The TRC found that 'little evidence existed of a centrally directed, coherent and formally constituted "third force"'. It held, however, that a 'network of security and ex-security force operatives, often acting in conjunction with right-wing elements and/or sectors of the IFP, had fomented and engaged in violence, including both random and targeted killings'. These networks functioned 'with the active collusion of senior security force personnel', while the former government failed to take sufficient steps to put an end to their activities.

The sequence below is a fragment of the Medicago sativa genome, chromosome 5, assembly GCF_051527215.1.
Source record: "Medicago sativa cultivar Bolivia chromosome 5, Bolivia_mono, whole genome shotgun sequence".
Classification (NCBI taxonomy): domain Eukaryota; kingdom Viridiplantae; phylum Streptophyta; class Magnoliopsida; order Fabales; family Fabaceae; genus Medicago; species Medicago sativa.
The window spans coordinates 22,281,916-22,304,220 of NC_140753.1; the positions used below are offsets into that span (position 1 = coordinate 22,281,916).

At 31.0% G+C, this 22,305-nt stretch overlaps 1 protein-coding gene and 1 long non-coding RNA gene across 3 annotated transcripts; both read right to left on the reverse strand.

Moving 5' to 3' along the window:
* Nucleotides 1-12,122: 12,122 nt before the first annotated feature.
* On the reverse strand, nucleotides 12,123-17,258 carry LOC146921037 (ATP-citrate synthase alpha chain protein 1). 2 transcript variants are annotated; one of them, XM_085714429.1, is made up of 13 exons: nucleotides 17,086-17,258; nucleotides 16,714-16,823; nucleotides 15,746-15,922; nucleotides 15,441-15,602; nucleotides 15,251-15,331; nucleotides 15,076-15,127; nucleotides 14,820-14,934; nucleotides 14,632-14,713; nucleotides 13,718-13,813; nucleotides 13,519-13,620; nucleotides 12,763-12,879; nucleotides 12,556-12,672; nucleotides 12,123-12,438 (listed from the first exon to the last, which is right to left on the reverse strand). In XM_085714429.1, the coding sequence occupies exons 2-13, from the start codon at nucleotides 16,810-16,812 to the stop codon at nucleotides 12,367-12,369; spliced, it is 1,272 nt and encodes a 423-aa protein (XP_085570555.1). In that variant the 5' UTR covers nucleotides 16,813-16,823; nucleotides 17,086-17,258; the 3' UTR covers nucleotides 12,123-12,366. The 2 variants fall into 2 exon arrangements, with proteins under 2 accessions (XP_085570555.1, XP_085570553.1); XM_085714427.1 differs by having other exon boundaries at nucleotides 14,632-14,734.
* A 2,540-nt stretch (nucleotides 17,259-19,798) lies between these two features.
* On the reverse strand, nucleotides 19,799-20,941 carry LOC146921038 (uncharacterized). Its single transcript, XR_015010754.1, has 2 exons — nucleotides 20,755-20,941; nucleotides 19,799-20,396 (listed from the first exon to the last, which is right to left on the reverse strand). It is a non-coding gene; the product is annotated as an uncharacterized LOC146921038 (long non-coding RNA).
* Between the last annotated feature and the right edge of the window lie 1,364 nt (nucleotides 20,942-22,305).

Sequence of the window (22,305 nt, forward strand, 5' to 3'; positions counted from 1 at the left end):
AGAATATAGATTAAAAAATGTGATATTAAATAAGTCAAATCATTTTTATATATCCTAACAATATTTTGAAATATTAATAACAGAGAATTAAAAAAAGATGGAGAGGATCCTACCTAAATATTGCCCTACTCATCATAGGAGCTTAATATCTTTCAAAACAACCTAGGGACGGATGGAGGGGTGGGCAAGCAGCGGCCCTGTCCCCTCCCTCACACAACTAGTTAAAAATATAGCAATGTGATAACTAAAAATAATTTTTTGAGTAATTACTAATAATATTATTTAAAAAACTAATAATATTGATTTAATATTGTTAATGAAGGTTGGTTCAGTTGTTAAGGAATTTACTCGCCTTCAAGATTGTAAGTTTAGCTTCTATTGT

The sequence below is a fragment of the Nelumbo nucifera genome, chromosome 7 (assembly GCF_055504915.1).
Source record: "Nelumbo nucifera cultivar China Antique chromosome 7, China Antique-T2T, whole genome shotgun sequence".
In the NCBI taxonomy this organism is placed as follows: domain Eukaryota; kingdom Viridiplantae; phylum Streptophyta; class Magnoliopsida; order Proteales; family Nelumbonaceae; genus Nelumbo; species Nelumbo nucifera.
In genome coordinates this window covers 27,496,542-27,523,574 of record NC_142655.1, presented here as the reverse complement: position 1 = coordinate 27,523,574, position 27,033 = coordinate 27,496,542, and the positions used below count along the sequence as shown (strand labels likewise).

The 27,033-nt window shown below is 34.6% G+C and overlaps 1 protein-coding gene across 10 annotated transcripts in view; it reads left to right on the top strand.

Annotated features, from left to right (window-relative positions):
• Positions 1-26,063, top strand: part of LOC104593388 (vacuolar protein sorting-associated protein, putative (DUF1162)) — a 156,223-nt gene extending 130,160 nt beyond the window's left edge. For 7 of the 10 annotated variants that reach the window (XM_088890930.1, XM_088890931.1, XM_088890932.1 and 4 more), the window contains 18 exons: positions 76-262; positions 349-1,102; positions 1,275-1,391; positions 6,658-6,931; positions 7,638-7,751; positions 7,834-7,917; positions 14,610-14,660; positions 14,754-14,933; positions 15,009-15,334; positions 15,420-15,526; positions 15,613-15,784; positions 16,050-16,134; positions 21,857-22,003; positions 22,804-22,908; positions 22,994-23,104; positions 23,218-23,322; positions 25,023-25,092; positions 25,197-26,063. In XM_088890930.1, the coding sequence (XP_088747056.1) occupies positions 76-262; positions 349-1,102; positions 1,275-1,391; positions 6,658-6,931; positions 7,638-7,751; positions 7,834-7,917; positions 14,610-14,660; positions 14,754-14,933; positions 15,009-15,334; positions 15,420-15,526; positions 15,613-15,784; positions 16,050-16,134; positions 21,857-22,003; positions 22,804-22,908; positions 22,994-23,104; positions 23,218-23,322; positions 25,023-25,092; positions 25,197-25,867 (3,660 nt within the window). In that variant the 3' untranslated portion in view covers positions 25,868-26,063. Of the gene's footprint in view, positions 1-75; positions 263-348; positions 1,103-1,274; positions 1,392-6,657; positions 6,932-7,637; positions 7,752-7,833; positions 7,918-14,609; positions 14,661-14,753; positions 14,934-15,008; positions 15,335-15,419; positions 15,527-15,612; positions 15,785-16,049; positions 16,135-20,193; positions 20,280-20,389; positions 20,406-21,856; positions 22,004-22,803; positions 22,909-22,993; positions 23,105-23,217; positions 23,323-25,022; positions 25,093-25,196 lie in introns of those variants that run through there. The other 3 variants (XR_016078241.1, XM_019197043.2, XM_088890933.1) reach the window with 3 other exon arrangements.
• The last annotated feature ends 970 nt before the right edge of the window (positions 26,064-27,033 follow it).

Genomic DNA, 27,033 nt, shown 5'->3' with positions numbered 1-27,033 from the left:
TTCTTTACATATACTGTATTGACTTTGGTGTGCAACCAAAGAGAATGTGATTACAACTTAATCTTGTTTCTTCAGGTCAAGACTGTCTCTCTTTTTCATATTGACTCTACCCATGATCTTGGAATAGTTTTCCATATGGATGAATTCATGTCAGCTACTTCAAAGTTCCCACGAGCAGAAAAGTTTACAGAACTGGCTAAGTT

The commission also held the African National Congress (ANC) and the former United Democratic Front (UDF) accountable for certain violations. In waging its armed struggle, the ANC's policy had been to avoid civilian deaths. However, some members of Umkhonto we Sizwe (Umkhonto) had sometimes blurred the distinction between military and civilian targets-for example, in a bombing in 1983 in Church Street (Pretoria). There had also been instances, such as the Amanzimtoti bomb in 1985, when Umkhonto operatives, using their own discretion, had determined targets for attack 'outside official policy guidelines' and often 'in retaliation for raids by the former South African government into neighbouring countries'. Sometimes, Umkhonto operations (such as the Magoo's Bar bomb in Durban in 1986) had 'gone awry' for a variety of reasons, including poor intelligence and reconnaisance. The ANC's landmine campaign in rural areas had killed a number of civilians, but the government had earlier blurred the distinction between hard and soft targets in the border areas by declaring them military zones.